Ed BARRY thinks he will let circus riding alone after this. While out practicing last Monday night, in an endeavor to turn a hand-spring, double somersault, or something of the kind on horseback, he got entangled in the bridle rein and the horse struck him with his fore foot, knocking him down, and dragged him quite a distance before he could stop him. Ed now walks with a cane, and also limps, which is not appreciated in a circus performer, especially the limping part.
June 10, 1880
Nelse ENGLISH was down on election day, attending to his own electioneering. He carried the day.
Mr. NUGENT of Grafton also gave the boys of Elsah township a call, but did not stay long enough.
Mr. McADAMS of Ottherville gave us a call this week . . .
Miss BEIRMANN of Hardin has been visiting her friend, Miss ada WARREN, who returned home with her to spend a few days in visiting old friends.
Mr. A. WORTHY is able to be up and walk around again. . . .
At Iron Bridge, last Wednesday, we met our little friend, Miss Birdie ASHFORD, formerly a citizen of our town. She was as bright and witty as of old.
Mr. VAN CLEVE left on Monday for commencement of McKendree college. He will be missed by the younger members of his flock
Joe CHAPPEE, E. M. FULLER, John RANGER, B. L. SLATON and Sam FOREE were the delegates to the democratic convention from here.
Howe LAME, pilot on the Golden Eagle, lately burned on the Mississippi river, is a nephew of Charles and William ONETTO of Elsah. Howe received a vote of thanks from the rescued passengers for his heroic conduct during the fire.
Miss VOOHERS of your city is visiting her brother Joe, who at present is engaged in merchandising with J. M. EIBERSON.
July 1, 1880
Prof. MURPHY is home from Pittsfield.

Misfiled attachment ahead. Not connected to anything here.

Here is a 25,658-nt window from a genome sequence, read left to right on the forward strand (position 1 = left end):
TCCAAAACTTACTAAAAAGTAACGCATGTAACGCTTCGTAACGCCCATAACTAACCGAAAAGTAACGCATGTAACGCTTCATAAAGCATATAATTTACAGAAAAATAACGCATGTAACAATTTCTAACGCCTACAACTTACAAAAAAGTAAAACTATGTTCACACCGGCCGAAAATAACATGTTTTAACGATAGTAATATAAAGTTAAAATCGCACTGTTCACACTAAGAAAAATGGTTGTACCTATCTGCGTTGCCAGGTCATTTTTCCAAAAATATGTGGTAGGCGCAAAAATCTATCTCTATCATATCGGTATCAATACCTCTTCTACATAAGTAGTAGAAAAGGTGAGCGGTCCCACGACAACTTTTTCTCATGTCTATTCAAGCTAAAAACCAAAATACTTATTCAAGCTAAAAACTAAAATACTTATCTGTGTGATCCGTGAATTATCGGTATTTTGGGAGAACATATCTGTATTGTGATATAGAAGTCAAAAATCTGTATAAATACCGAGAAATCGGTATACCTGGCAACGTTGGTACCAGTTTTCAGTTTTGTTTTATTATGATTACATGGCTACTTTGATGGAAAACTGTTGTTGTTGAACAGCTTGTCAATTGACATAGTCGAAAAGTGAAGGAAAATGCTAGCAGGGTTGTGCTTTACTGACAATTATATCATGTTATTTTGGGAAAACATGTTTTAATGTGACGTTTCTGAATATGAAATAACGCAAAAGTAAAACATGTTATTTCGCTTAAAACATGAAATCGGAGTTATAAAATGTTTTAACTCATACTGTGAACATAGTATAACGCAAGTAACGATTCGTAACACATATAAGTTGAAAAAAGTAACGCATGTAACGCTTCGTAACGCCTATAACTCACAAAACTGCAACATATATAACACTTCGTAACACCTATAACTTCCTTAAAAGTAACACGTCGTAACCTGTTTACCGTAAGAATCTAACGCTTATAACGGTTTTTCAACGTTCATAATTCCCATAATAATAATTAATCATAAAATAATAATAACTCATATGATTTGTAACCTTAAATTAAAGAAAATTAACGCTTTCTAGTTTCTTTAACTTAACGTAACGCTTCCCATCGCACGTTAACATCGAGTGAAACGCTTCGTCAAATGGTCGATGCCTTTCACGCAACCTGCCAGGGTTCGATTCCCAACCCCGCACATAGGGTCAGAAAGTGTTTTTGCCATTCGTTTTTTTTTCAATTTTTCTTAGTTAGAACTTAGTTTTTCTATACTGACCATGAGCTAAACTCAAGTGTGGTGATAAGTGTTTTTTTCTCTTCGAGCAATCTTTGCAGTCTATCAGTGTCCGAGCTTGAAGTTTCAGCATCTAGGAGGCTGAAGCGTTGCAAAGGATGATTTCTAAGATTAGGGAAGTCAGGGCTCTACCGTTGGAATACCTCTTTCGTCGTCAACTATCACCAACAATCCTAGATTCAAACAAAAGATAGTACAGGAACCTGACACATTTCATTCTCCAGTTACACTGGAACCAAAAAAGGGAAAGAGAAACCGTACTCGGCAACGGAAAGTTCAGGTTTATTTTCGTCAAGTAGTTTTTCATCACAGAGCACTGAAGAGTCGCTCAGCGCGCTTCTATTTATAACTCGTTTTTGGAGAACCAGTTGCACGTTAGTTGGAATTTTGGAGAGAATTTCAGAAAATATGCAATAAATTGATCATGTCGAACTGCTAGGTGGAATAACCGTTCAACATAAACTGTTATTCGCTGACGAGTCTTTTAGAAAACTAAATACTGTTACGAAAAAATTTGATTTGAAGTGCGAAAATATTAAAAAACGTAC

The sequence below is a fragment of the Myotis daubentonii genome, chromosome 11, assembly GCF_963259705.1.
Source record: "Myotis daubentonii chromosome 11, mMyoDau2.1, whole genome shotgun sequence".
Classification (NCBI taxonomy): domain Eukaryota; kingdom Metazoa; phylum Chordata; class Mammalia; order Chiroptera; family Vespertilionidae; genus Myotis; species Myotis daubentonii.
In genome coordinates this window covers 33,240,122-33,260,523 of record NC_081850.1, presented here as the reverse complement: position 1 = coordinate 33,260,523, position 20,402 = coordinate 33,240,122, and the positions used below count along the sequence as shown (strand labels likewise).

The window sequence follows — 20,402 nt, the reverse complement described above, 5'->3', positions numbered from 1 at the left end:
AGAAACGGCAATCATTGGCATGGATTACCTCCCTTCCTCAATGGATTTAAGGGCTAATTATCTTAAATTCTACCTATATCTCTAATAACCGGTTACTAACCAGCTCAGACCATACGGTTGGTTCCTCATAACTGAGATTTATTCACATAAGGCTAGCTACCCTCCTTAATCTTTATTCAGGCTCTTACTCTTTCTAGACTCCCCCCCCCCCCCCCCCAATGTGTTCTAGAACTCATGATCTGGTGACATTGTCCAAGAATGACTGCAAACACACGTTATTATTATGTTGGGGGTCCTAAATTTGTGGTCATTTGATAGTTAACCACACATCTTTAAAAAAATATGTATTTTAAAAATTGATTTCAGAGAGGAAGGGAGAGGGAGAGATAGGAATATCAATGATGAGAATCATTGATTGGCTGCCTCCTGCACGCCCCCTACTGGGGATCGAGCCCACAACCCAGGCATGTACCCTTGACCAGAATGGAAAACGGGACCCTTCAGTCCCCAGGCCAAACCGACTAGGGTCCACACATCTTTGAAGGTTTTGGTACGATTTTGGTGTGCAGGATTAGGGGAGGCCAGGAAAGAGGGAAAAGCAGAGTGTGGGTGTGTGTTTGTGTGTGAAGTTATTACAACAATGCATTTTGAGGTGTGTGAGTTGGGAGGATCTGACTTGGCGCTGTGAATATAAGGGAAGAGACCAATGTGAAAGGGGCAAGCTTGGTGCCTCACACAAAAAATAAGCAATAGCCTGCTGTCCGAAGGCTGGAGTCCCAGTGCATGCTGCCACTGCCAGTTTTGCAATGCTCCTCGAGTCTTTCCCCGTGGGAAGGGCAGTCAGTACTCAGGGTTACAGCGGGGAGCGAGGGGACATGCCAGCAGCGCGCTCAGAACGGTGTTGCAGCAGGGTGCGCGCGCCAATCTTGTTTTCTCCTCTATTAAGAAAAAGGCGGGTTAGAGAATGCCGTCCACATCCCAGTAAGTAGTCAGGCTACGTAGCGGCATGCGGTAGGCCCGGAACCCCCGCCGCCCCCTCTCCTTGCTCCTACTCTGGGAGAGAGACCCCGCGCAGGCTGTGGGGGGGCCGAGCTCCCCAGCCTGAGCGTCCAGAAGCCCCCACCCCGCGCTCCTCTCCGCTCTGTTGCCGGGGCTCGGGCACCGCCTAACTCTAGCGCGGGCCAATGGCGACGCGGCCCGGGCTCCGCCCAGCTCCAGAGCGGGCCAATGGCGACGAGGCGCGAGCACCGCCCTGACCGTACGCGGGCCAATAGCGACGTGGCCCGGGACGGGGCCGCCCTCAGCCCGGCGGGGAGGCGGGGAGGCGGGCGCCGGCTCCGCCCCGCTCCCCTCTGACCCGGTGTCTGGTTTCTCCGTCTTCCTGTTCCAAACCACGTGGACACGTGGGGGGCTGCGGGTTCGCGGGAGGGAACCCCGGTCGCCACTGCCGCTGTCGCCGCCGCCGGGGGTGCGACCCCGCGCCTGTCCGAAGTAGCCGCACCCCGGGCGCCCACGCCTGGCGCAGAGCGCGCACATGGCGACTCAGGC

A. A. GOODRICH went down to the the city Tuesday evening.
The population of Jersey county will be nearly twenty thousand.
Many of our farmers are threshing their wheat out of the shock.
A. F. ELY, of Fidelity, takes Doug SELBY’s place in the county clerk’s office.
Miss Theresa WAHL has been visiting her sister, Mrs. W. KROTZSCH, the past week.
Dr. Du HADWAY has been quite sick the past week.
Hon. Wm. McADAMS, of Otterville, enthuses over Hancock.
Hon. H. N. CROSS hass returned from his visit New Jersey.
The youngest child of Rev. C. E. TAYLOR died, last Tuesday morning, of cholera infantum.
Mr. D. SELBY, returned from Springfield last Friday, where he has been for some time on the U. S. grand jury.
Mr. Geo WILBUR, of Chicago, is here spending the present week with his mother and sisters. He is emplyed in the C. & A. general freight office in that city.
W. MURPHY, who tends bar for Mrs. HEGARTY, had his watch stolen last Saturday night. It was hanging in his bedroom and he did not miss it till he dressed Sunday morning.
Rube DARLINGTON came to town last Tuesday morning in his wagon, and driving to Hamilton’s store after sacks, left his team a moment without hitching them. When he threw the sacks into the wagon it grightened the horses and they started off on a run, turning south at the Baptist church and again east at Osborn’s mill. As they turned at the latter place, the wagon swerved to the right, and striking the fence in from of H. D. FIELD’s residence tore off about a panel of the pickets. The further they ran the more frightened they became till, coming to Main street, one tried to go south and the other north. This caused them to run directly for C. Boyle’s store, and the people who were watching expected to see them deshed against the stepps, but the neck-yoke hit the lamp-post, breaking it off and smashing the lamp. For the lamp-post Mr. DARLINGTON may be thankful, as one or both of his horses would surely have been killed had they not struck it. As it was, no damage occurred to either, though thrown to the ground. The wagon also escaped injury, and Rube can congratulate himself on his good fortune.